© 2019 by Lucinda Williams. 

DISCOGRAPHY

This Sweet Old World

In a rare instance of an artist taking a full-length reconsideration of an earlier work, Grammy-winning singer-songwriter Lucinda Williams released This Sweet Old World – a complete re-recording of her 1992 album Sweet Old World – via Highway 20/Thirty Tigers on Sept. 29.

Produced by Williams and Tom Overby, This Sweet Old World - recorded to mark the 25th anniversary of the original album’s release by Chameleon/Elektra - features all-new renditions of the ’92 set’s 12 songs, some of which have been dramatically rearranged and rewritten.

On This Sweet Old World, Williams is supported by her touring and studio band: guitarist Stuart Mathis, bassist David Sutton, and drummer Butch Norton. Longtime collaborator Greg Leisz – who participated in early sessions for the 1992 album, and co-produced Williams’ most recent studio releases, The Ghosts of Highway 20 (2016) and Down Where the Spirit Meets the Bone (2014) – contributes spectacular guitar work.

The release is augmented by four newly recorded bonus tracks that harken back to Williams’ early performing career.

The Ghosts of Highway 20

Calling her own shots seems to agree with Lucinda Williams. While the singer/songwriter has long had a reputation for taking her time between albums, she's back with another double-disc set, The Ghosts of Highway 20, just a year-and-a-half later. She launched her own label with Down Where the Spirit Meets the Bone in the fall of 2014. In many ways, The Ghosts of Highway 20 feels like a companion piece to Down Where the Spirit Meets the Bone in its emotionally direct approach and willingness to let the songs play themselves out at their own pace. -- they drift with the current, but they don't meander, and they get where they're going in their own sweet time. Most of the performances on Highway 20 are anchored by the guitar interplay of Bill Frisell and Greg Leisz (the latter also co-produced the album with Williams and Tom Overby), and while their performances seem low on flash, especially given the estimable talents of these players, they have a faultless instinct for the moods and rhythms of these songs, and this is an album where nuance truly takes center stage. However, while Down Where the Spirit Meets the Bone was an album that covered a wide variety of themes, the 14 songs on The Ghosts of Highway 20 all seem to turn on some sort of struggle -- against depression ("Dust"), against the limitations of our lives on Earth ("Doors of Heaven"), against the past ("Bitter Memory" and the title song), and against betrayal ("I Know All About It"). Even as Williams calls up nostalgic images of life in Louisiana ("Louisiana Story"), she's still trying to free herself from memories of hurts inflicted by her loved ones, and her appeals to the Lord for guidance and peace ("If There's a Heaven" and "Faith & Grace") sound and feel sincere, as if the shackles of her physical being are just too much for her. Williams' vocal performances here represent a remarkable high-wire act, as she brings her emotions to the surface without resorting to histrionics. Her musical adaptation of Woody Guthrie's "House of Earth," a curiously erotic dialogue between a whore and a customer, is all the more striking for its refusal to play broad. After releasing one of the best and boldest albums of her career with Down Where the Spirit Meets the Bone, Williams goes from strength to strength with The Ghosts of Highway 20, and it seems like a welcome surprise that she's moving into one of the most fruitful periods of her recording career as she approaches her fourth decade as a musician.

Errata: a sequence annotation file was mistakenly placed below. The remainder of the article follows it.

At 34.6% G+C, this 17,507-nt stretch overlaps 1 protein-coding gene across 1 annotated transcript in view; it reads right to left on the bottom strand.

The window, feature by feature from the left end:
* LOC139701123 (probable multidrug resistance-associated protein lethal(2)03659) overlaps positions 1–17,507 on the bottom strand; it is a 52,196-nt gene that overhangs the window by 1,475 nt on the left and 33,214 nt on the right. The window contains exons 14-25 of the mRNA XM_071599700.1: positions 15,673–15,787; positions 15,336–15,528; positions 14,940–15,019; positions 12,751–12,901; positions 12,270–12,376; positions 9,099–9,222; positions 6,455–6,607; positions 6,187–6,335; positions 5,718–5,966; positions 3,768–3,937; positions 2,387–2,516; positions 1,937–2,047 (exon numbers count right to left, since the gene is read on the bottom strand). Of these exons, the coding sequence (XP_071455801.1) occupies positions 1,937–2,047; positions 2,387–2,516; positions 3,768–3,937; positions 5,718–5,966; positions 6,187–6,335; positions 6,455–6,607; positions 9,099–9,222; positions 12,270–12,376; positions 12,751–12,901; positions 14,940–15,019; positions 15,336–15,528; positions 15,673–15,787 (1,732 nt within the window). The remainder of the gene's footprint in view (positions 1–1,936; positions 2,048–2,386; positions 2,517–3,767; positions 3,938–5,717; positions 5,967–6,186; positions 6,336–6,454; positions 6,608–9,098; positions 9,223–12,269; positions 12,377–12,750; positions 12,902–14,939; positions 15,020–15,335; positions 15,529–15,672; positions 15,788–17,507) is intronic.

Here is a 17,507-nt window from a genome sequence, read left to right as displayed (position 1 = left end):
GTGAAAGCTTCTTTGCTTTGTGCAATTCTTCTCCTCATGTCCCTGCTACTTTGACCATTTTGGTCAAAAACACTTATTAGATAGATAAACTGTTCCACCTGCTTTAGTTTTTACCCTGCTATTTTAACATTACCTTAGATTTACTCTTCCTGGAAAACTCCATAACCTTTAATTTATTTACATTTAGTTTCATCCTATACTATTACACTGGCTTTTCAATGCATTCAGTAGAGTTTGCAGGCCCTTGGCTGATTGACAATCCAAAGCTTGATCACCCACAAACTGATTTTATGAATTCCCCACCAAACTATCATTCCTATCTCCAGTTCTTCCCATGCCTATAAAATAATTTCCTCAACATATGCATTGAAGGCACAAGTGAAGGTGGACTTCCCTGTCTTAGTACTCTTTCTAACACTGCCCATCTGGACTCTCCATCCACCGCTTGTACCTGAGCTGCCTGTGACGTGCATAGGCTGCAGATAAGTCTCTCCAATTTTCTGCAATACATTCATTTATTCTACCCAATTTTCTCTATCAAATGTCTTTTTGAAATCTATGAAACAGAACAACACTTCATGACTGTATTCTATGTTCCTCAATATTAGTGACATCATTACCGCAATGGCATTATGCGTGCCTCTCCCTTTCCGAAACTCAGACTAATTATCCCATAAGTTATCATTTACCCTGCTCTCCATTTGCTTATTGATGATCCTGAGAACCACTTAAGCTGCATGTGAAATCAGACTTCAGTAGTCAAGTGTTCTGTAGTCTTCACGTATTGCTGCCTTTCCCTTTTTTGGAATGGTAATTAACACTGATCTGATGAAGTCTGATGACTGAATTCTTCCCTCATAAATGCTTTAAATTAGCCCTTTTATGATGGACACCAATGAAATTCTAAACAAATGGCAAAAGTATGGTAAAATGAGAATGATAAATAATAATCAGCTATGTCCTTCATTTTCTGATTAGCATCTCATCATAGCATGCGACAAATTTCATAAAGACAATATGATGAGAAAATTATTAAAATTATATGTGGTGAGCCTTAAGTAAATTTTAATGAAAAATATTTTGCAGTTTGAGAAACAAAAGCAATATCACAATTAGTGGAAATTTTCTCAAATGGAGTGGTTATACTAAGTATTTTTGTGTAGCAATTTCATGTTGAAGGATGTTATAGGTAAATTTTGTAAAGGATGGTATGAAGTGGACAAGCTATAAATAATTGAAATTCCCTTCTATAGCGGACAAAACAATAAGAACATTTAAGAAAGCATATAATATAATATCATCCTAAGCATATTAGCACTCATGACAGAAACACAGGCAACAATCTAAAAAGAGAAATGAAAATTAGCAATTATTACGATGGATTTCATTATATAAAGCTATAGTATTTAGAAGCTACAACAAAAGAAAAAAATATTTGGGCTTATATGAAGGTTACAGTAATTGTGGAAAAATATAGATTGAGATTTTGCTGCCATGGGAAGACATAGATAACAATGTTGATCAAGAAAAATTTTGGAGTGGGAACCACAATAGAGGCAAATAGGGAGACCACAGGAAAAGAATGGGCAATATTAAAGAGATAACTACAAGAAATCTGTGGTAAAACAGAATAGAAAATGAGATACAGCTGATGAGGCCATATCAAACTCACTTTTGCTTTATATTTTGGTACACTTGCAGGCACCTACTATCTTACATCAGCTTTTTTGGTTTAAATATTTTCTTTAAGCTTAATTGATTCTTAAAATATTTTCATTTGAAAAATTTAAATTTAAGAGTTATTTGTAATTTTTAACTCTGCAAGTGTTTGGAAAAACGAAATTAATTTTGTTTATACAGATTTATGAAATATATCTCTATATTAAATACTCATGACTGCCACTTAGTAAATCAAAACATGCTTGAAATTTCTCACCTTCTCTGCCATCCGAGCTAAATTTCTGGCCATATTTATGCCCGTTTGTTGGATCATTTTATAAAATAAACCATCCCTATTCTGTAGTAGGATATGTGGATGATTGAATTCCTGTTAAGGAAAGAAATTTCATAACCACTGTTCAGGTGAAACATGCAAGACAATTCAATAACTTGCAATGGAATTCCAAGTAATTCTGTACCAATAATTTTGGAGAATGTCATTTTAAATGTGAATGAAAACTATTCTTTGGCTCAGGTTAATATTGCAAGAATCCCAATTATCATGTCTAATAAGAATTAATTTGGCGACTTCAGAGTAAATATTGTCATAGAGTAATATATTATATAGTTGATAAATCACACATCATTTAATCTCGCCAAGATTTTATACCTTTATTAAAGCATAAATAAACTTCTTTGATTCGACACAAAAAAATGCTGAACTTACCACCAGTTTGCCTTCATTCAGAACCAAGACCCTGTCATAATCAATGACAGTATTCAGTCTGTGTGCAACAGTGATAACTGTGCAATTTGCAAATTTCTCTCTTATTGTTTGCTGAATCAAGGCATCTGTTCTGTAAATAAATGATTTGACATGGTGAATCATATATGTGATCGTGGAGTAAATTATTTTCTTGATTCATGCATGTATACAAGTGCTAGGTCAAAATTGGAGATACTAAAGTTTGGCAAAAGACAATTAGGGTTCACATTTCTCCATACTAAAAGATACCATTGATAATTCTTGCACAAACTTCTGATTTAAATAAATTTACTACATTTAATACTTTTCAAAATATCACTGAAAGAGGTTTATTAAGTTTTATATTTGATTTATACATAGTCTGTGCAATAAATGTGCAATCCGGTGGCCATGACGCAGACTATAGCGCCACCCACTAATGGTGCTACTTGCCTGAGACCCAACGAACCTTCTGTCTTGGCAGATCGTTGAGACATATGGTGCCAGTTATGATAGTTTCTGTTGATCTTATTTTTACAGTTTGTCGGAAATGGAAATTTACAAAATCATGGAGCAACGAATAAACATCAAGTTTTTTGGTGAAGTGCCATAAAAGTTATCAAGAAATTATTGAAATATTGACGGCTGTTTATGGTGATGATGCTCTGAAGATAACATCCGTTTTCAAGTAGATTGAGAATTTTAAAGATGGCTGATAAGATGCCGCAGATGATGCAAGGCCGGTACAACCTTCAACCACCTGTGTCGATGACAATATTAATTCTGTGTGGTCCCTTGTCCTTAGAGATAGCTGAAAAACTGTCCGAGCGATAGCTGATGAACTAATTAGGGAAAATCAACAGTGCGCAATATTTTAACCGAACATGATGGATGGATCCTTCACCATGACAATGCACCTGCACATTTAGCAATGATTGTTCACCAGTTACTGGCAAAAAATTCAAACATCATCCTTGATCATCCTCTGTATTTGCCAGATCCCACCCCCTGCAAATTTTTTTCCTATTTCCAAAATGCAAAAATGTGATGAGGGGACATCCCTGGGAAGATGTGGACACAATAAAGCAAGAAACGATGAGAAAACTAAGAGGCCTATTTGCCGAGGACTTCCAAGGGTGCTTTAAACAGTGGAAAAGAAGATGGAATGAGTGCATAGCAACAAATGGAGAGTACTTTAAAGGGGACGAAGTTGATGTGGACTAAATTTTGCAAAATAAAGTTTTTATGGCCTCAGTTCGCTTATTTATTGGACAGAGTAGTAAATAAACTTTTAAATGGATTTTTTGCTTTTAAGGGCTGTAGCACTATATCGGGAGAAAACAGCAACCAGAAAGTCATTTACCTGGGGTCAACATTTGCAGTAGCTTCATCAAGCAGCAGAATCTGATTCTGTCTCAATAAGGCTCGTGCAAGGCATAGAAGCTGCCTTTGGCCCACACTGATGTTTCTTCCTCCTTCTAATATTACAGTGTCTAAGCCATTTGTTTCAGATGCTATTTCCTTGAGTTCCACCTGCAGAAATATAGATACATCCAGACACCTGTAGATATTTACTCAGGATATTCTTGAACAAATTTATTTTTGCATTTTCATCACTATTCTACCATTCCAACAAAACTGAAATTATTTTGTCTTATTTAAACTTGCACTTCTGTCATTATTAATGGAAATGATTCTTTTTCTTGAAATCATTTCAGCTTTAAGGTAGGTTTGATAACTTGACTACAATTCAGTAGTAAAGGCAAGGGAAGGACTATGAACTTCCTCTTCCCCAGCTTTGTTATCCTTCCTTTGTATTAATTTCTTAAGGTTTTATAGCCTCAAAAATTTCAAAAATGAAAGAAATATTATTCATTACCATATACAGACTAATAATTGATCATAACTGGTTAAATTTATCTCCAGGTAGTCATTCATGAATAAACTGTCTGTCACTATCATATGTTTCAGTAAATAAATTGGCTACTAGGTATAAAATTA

- AllMusic Review by Mark Deming

Down Where The Spirit Meets The Bone

Roots-music legend, and three-time Grammy Award winner Lucinda Williams released her first-ever double album “Down Where The Spirit Meets The Bone” on September 30 though her very own Highway 20 Records

“Down Where The Spirit Meets The Bone” is said to be ” Williams’ most ambitious and adventurous projects to date.” It features 20 new songs, with 18 written by Williams. The album’s opening track, “Compassion”, was originally a poem by her father, the poet Miller Williams, in which she wrote the music and additional lyrics.

From the press release “This is a personal milestone for Williams as it marks the first time she has composed music for one of her father’s poems, and it is from that song that the album title was taken. ”

The album also features a cover os JJ Cale’s “Magnolia.”

“Down Where The Spirit Meets The Bone” features performances by guitarists Bill Frisell and Tony Joe White, Faces keyboardist Ian McLagan, Elvis Costello’s rhythm section of Pete Thomas (drums) and Davey Faragaher (bass) and Wallflowers guitarist Stuart Mathis. Jakob Dylan adds harmony vocals on “It’s Gonna Rain.” Williams’ longtime rhythm section of Butch Norton (drums) and David Sutton (bass) make also contribute. D”Down Where The Spirit Meets The Bone” was produced by Williams, Tom Overby and Greg Leisz.

Of the Album Williams says ” “I didn’t set out to do a whole album of country-soul, but once I started working, a stylistic thread kind of emerged,” she says. “It’s a sound I can relate to, one that’s really immediate and really timeless at the same time — kind of sad in an indefinable way. It’s like something my dad said to me many years ago, something I wrote down and included in my song “Temporary Nature (Of Any Precious Thing)” because it was so profound to me — ‘the saddest joys are the richest ones.’ I think that fits this album really well.”

- All Eyes Media

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